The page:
Brain Injury Attorneys

Types of Brain Injury

A brain injury or head injury can have devastating and life-altering consequences not only for the individual who suffered the injury but also for their family. For decades the experienced head injury attorneys of Allen, Allen, Allen & Allen have represented victims of mild, moderate and severe brain injuries. Click on any of the menu items to the left to learn more about the different types of brain injury that can occur.

Hematomas

Head injuries sometimes cause blood to accumulate within the brain itself or in the area between the skull and the brain. These accumulations of blood are called intracranial hematomas. Symptoms may include persistent headaches, confusion, drowsiness, slurred speech, memory loss, paralysis and other symptoms, depending on the region of the brain affected.

Computed tomography (CT scans) or magnetic resonance imaging (MRI) are used to diagnose intracranial hematomas. Because there are multiple causes of intracranial hematomas (blood clots) besides traumatic head injury, proper and prompt diagnosis is important.

  • Epidural hematomas

A blow to the head or a skull fracture can tear one or more blood vessels causing bleeding between the skull and the outer layer of tissue (dura mater) that covers the brain.

Epidural hematomas are very serious medical conditions and can be fatal. They may develop quickly and press on the brain causing swelling and brain herniation which can lead to loss of consciousness, coma, breathing difficulties, paralysis, and death.

The first symptom of an epidural hematoma is often a severe headache which may disappear before returning a few hours later, worse than ever. Early diagnosis is critical to a successful outcome. Treatment may include surgery performed to drain excess blood from the injury site and/or stop the bleeding.

  • Subdural hematomas

When veins that bridge the middle and outer layers of tissue covering the brain tear and bleed, blood accumulates in the space between the two layers forming a subdural hematoma. As a result, there may be an acute, sub acute, or chronic bleed depending on the severity of the head injury and the victim’s age.

A severe head injury may cause rapid bleeding into the space between the two layers which are called the arachnoid mater and the dura mater. This event may produce an acute bleed with symptoms that come on relatively quickly, within a few minutes or hours. A sub acute subdural hematoma may cause symptoms that develop over several hours or days.

Chronic subdural hematomas are more likely to occur in the elderly because even a minor injury can stretch the bridging veins and cause a tear. Moreover, older people are more susceptible to falls and bleeding. Their brains also shrink with age. As a result, the space between the arachnoid mater and the dura mater becomes larger. When there is a bleed, more blood can accumulate in this larger space for a longer period of time before sufficient pressure is exerted on the brain to produce noticeable symptoms.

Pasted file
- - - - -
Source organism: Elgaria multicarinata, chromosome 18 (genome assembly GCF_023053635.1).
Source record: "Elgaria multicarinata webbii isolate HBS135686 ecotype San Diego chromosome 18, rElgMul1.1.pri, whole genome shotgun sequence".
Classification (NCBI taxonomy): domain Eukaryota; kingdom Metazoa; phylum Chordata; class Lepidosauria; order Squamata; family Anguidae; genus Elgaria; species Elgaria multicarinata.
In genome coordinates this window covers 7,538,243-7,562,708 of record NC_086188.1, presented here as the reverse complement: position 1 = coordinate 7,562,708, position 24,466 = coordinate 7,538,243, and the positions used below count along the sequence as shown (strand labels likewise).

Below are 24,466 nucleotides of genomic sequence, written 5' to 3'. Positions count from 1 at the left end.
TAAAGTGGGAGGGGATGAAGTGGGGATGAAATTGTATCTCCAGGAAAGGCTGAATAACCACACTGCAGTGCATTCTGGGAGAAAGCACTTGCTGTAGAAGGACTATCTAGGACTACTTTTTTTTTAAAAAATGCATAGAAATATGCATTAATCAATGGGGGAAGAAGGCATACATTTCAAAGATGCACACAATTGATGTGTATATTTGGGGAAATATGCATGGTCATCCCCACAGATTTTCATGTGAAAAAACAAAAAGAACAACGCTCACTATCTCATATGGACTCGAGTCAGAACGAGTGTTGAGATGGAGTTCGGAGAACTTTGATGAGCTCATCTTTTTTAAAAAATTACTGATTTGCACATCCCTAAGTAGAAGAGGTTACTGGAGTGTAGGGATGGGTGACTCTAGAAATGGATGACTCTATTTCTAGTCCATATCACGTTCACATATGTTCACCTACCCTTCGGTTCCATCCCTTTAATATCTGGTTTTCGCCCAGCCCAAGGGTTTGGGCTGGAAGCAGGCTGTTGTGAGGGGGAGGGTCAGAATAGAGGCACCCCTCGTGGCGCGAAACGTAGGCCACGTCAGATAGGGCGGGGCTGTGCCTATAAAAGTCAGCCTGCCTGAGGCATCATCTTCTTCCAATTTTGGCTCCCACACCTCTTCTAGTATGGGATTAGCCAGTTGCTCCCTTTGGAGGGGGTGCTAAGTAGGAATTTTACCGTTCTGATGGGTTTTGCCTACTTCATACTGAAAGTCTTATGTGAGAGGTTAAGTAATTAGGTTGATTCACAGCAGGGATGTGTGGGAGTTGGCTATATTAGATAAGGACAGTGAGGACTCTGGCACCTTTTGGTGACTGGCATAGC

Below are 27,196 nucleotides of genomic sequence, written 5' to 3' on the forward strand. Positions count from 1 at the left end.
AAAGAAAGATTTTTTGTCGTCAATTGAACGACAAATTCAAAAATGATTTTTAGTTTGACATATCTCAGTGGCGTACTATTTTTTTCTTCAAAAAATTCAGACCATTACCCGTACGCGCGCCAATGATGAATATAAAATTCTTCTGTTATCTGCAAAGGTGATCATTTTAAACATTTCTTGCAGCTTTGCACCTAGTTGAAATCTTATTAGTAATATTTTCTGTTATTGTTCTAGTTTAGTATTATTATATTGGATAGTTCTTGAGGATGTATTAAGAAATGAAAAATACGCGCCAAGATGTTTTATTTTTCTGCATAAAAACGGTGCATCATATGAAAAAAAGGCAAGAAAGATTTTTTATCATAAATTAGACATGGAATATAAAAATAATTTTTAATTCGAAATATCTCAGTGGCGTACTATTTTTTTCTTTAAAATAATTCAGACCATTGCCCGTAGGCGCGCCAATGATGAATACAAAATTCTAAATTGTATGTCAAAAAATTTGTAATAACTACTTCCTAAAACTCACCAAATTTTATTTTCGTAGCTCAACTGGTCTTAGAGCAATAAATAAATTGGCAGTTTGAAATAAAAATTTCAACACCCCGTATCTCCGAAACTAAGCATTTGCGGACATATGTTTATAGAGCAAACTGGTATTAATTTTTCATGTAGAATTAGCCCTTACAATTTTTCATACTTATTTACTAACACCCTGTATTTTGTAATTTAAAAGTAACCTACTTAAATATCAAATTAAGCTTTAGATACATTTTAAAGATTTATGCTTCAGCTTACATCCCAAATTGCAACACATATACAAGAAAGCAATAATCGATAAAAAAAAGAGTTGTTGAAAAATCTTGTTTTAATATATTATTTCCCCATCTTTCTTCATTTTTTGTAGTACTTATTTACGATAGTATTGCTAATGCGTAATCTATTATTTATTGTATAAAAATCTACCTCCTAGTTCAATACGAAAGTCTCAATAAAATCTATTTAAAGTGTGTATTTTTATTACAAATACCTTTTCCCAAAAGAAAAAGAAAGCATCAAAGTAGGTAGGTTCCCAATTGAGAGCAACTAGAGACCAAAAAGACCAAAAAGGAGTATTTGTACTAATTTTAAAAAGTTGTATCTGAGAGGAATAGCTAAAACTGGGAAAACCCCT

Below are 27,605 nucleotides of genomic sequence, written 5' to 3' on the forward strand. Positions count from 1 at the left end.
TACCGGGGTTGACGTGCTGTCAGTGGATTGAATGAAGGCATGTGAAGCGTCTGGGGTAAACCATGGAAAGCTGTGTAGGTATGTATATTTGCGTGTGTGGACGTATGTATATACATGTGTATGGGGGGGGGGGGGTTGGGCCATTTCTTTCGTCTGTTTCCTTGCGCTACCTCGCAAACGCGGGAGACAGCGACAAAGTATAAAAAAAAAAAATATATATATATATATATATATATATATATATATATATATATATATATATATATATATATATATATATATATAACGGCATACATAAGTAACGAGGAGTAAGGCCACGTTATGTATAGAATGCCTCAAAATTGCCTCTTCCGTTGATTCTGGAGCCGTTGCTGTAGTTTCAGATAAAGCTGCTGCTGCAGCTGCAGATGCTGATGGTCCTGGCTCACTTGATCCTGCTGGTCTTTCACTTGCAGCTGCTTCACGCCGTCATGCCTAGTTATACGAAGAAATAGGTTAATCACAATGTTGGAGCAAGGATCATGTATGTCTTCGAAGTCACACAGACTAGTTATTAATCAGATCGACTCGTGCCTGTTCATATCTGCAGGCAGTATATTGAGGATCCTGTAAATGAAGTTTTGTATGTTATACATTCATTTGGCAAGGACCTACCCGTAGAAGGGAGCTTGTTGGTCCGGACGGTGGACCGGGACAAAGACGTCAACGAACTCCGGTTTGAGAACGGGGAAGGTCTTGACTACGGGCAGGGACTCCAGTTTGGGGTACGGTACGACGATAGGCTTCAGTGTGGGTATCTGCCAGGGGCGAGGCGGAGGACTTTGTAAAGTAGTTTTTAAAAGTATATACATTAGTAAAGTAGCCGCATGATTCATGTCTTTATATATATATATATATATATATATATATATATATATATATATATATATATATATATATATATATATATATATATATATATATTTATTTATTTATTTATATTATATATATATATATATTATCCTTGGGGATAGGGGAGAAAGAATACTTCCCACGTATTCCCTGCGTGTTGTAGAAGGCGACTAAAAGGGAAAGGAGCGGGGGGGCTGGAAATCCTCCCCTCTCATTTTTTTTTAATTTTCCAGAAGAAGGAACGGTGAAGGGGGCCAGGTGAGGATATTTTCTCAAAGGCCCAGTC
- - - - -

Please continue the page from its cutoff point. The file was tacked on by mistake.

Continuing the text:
Symptoms of subdural hematomas are similar to those observed in epidural hematomas. They may include persistent headaches, confusion, alteration in memory, fluctuating drowsiness, speech impairment, and paralysis.

Small subdural hematomas in adults may not always require surgical intervention because the blood is gradually absorbed by surrounding tissue. A large hematoma may necessitate a surgical procedure during which a small hole is drilled in the skull and the hematoma is drained.

  • Intracerebral hematomas

Severe trauma can cause a cerebral contusion which, in turn, may cause an intracerebral hematoma. The hematoma, together with resulting edema, may then compress or damage nearby brain tissue including neural connections producing neurological dysfunction.

The nature of the neurological damage caused by an intracerebral hematoma depends on the specific location of the bleed. Typical symptoms include alteration in a person’s level of consciousness, nausea and vomiting, headaches, seizures and focal neurological deficits such as sensory loss, paralysis, ataxia, aphasia, or confusion. Unlike subdural and epidural hematomas, intracerebral hematomas lie within the substance of the brain itself, not in the spaces between the skull and the brain.

Strokes and other non-traumatic medical conditions can also cause intracerebral hematomas.

Hematoma Injury Attorneys

At Allen & Allen, our brain hematoma lawyers have handled many brain injury lawsuits and our experience has allowed us to obtain substantial monetary settlements and recoveries for our clients. Our process for handling your case ensures you know what to expect as we develop your claim. Call the brain hematoma attorneys at the Allen Law Firm for a free consultation at 866-388-6412.